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amersham

Bull wins size prize

Medicine and computers could benefit from nano sculpture.
16 August 2001

JOHN WHITFIELD

The smallest bull in the world: red lines equal to 2 millionths of a meter
S. Kawata et al.

This bull is the size of a red blood cell. Its Japanese creators hope that the technology they used to make it will find applications in computing and medicine.

Satoshi Katawa and colleagues at Osaka University used two laser beams to sculpt the micro-beast from resin, which solidifies only where the lasers cross. The team refined this 'two-photon micropolymerization' to a resolution of 120 nanometres (120 billionths of a meter).

They chose a bull, says team member Hong-Bo Sun, because it has a "very sophisticated three-dimensional shape with sharp tips and a smooth and rough body".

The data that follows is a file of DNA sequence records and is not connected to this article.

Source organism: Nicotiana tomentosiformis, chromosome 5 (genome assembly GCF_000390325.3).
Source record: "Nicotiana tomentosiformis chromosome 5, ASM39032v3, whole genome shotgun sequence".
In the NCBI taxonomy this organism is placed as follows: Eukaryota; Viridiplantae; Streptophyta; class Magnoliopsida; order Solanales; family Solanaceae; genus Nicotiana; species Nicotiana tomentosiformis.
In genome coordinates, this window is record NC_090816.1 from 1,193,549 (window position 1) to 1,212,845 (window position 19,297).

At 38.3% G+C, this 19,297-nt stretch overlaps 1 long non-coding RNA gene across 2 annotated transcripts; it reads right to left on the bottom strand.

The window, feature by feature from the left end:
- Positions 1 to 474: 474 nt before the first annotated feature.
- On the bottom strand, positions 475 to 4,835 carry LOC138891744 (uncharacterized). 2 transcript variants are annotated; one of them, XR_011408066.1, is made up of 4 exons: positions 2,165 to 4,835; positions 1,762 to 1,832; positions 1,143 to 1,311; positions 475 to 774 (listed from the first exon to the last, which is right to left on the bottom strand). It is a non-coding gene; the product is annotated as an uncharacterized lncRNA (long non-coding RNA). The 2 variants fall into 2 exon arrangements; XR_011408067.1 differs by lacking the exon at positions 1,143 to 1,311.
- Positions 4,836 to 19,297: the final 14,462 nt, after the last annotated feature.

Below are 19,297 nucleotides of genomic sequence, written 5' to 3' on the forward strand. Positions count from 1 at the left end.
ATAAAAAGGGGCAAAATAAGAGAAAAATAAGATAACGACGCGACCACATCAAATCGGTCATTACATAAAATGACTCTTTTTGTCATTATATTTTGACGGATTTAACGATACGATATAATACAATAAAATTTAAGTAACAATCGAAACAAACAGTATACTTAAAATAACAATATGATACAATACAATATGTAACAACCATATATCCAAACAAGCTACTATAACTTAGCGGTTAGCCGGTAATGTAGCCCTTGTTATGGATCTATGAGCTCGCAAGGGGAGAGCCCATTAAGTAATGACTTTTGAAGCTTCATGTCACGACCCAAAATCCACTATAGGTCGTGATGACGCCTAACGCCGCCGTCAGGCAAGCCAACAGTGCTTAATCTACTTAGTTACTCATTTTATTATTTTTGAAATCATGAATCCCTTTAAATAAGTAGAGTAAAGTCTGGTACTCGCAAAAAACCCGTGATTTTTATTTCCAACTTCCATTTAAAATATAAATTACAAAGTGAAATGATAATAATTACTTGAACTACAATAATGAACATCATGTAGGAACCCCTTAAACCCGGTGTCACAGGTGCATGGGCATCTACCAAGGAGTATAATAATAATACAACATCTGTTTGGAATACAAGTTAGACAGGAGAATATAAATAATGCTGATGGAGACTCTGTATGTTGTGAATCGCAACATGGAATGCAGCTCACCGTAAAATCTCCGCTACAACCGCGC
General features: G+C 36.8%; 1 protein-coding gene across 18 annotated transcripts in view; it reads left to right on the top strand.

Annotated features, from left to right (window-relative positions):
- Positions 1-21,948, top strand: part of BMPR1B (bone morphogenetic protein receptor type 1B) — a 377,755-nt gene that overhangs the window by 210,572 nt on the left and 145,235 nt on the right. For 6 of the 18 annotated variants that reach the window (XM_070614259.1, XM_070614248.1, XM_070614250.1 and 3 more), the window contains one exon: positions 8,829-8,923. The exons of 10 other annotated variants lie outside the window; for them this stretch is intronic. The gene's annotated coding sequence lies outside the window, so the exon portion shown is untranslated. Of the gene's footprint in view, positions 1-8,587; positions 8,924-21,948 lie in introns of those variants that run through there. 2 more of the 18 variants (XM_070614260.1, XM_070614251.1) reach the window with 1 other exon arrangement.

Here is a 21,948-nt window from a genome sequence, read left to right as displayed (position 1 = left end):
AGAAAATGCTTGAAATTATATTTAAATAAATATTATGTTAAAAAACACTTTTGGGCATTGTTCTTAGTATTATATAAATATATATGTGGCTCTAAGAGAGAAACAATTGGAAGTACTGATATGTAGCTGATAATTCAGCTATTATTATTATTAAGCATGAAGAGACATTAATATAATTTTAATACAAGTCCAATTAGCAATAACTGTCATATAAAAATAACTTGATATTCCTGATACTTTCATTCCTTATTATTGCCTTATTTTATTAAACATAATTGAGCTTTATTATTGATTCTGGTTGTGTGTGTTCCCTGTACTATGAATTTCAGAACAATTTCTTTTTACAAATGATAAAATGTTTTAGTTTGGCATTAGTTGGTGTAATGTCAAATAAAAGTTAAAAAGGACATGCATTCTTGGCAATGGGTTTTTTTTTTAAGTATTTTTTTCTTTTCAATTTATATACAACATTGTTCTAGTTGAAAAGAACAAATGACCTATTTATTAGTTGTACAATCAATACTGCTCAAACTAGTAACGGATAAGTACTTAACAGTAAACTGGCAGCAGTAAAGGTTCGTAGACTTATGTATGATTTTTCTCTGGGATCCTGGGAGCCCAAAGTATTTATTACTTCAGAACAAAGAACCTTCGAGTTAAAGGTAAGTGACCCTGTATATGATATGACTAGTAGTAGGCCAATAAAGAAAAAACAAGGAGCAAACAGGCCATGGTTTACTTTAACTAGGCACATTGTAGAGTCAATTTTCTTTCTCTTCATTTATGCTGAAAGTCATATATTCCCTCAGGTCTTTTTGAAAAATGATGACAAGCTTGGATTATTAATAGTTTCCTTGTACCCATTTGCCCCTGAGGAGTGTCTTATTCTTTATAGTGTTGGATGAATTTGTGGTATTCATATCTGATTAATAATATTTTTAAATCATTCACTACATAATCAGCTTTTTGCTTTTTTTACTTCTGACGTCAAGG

"We dream that this bull pulls a drug cart through the blood vessels," says Sun, suggesting that similar-sized micromachines could one day travel, Fantastic Voyage-style, around the body to treat disease. The technique could also be used to make microscopic sensors, templates for cell cultures and three-dimensional computer memories.

The technology is still in its early days, however. The time needed to build structures pixel-by-pixel could be a problem, says chemist Bob Denning of the University of Oxford. But the resolution of the sculptures is "remarkable - it'll be very tough to get better," he says.

 
References
  1. Kawata, S., Sun, H.-B., Tanaka, T. & Takada, K. Finer features for functional microdevices. Nature, 412, 697 - 698, (2001).


Nature News Service / Macmillan Magazines Ltd 2001

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